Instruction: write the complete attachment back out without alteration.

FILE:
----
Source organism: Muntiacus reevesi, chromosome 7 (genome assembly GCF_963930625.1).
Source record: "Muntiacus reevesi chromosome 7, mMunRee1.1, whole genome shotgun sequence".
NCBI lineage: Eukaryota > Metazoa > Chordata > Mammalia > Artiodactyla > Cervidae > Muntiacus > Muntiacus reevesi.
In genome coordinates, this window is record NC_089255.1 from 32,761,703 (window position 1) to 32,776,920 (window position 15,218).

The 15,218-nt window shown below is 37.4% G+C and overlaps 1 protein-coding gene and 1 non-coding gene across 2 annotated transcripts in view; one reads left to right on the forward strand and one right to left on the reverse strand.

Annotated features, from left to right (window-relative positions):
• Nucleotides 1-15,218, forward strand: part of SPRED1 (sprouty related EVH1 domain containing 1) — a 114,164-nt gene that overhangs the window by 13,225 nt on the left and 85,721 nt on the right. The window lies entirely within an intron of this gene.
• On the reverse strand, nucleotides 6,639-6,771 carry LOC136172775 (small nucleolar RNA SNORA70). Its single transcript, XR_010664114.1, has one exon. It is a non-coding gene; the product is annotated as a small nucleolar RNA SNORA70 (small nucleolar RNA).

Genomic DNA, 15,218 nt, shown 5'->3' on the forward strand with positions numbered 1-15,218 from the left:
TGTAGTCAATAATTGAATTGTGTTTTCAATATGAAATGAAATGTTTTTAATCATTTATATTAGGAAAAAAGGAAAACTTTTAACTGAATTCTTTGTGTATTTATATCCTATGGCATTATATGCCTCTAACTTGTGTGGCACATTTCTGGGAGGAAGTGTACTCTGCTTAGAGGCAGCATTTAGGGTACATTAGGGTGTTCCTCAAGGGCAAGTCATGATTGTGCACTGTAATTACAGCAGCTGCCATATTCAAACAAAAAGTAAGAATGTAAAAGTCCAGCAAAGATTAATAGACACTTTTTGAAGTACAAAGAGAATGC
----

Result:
Source organism: Muntiacus reevesi, chromosome 7 (genome assembly GCF_963930625.1).
Source record: "Muntiacus reevesi chromosome 7, mMunRee1.1, whole genome shotgun sequence".
NCBI lineage: Eukaryota > Metazoa > Chordata > Mammalia > Artiodactyla > Cervidae > Muntiacus > Muntiacus reevesi.
In genome coordinates, this window is record NC_089255.1 from 32,761,703 (window position 1) to 32,776,920 (window position 15,218).

The 15,218-nt window shown below is 37.4% G+C and overlaps 1 protein-coding gene and 1 non-coding gene across 2 annotated transcripts in view; one reads left to right on the forward strand and one right to left on the reverse strand.

Annotated features, from left to right (window-relative positions):
• Nucleotides 1-15,218, forward strand: part of SPRED1 (sprouty related EVH1 domain containing 1) — a 114,164-nt gene that overhangs the window by 13,225 nt on the left and 85,721 nt on the right. The window lies entirely within an intron of this gene.
• On the reverse strand, nucleotides 6,639-6,771 carry LOC136172775 (small nucleolar RNA SNORA70). Its single transcript, XR_010664114.1, has one exon. It is a non-coding gene; the product is annotated as a small nucleolar RNA SNORA70 (small nucleolar RNA).

Genomic DNA, 15,218 nt, shown 5'->3' on the forward strand with positions numbered 1-15,218 from the left:
TGTAGTCAATAATTGAATTGTGTTTTCAATATGAAATGAAATGTTTTTAATCATTTATATTAGGAAAAAAGGAAAACTTTTAACTGAATTCTTTGTGTATTTATATCCTATGGCATTATATGCCTCTAACTTGTGTGGCACATTTCTGGGAGGAAGTGTACTCTGCTTAGAGGCAGCATTTAGGGTACATTAGGGTGTTCCTCAAGGGCAAGTCATGATTGTGCACTGTAATTACAGCAGCTGCCATATTCAAACAAAAAGTAAGAATGTAAAAGTCCAGCAAAGATTAATAGACACTTTTTGAAGTACAAAGAGAATGC